Silene vulgaris (Moench) Garcke
CC = *
CW = 5
MOC = 9
Family - Caryophyllaceae
Habit - Short-lived perennial forb from a woody rootstock.
Stem - Ascending to erect, to 80 cm, sometimes from a spreading base, few-branched toward the base, glabrous or rarely sparsely pubescent with short, downward-curled hairs toward the base, glaucous.
Leaves - Opposite, simple. Basal leaves usually withered or absent at flowering, when present shorter than the largest stem leaves, short-petiolate or sessile. Stem leaves opposite, sessile. Leaf blades 2-6 cm long, oblong or broadly elliptic to narrowly lanceolate, tapered at the base (basal leaves) or somewhat clasping (most stem leaves) tapered to a sharply pointed tip, the surfaces glabrous, usually somewhat glaucous.
Inflorescences - Open terminal clusters or panicles, the stalks 0.5-2.0 cm long, glabrous, the bracts paired and resembling small leaves, with herbaceous, green margins.
Flowers - Flowers perfect. Sepals 11-15 mm long, the tube with many faint parallel and anastomosing nerves, narrowly bell-shaped at flowering, becoming inflated and papery at fruiting, ascending to somewhat spreading at the tip and not tightly enclosing the fruit, light green to pale green or purplish-tinged, not paler between the nerves, glabrous, umbilicate at the base, the 5 lobes broadly triangular, green or purplish-tinged, sharply pointed at the tip, the margins herbaceous and green at flowering, similar in texture to the rest of the calyx at fruiting. Petals 5, 14-19 mm long, the expanded portion 4-7 mm long, entire to 2-lobed at the tip, white, with a pair of small appendages on the upper surface at the base of the expanded portion. Stamens 10. Styles 3.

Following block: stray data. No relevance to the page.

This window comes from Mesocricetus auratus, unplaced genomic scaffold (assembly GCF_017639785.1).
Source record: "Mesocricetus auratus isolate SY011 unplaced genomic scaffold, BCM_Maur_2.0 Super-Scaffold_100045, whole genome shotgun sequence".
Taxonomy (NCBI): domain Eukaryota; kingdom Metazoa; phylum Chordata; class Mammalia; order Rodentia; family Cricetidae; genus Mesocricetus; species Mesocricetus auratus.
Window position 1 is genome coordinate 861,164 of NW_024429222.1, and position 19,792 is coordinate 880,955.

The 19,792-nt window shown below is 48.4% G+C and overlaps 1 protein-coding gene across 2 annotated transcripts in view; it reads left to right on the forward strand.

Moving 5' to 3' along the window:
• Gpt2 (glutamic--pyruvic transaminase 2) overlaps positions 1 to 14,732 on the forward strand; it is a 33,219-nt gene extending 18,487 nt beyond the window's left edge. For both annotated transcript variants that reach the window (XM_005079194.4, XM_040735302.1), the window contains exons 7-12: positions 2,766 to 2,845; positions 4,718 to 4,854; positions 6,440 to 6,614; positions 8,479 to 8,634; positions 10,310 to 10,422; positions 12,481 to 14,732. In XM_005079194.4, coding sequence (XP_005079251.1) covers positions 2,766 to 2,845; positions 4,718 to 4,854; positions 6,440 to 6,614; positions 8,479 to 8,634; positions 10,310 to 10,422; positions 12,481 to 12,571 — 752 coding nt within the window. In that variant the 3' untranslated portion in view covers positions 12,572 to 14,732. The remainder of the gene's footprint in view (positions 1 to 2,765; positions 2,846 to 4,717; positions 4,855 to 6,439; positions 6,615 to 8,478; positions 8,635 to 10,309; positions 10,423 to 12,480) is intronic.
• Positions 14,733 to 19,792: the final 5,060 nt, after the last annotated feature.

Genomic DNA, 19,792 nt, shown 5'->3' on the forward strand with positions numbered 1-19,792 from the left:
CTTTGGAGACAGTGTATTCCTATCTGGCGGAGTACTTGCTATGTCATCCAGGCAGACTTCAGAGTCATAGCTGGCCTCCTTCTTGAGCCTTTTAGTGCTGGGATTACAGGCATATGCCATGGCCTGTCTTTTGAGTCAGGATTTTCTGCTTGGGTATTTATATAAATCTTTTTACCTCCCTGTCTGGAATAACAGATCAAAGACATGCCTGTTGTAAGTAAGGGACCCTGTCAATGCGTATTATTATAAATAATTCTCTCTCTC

Fruits - Capsules 6-9 mm long, dehiscing apically by 6 teeth, with a stalklike basal portion 2-3 mm long. Seeds 1.0-1.5 mm wide, kidney-shaped, the surface finely tuberculate, black.
Flowering - May - August.
Habitat - Forests, fields, railroads, roadsides, open, disturbed areas.
Origin - Native to Europe.
Lookalikes - Silene csereii.
Other info. - This weedy but striking species can be found scattered throughout Missouri but is infrequent. It occurs in most states of the continental U.S., most commonly in northern regions, and where present can be abundant. This species can be identified by its glabrous and glaucous stems, its opposite entire leaves, and its much inflated calyces. In appearance it is similar to S. csereii, but that species has smaller calyces which lack the conspicuous reticulate venation of the Silene vulgaris calyces.
Photographs taken at Pictured Rocks National Seashore, MI., 7-22-02 (DETenaglia); also near Goodrich, Genesee County, MI, 7-3-2023, near Hodenpyl Dam scenic turnout, Wexford County, MI, 7-6-2023, and at Sleeping Bear Dunes, Leelanau County, MI, 7-6-2023 (SRTurner).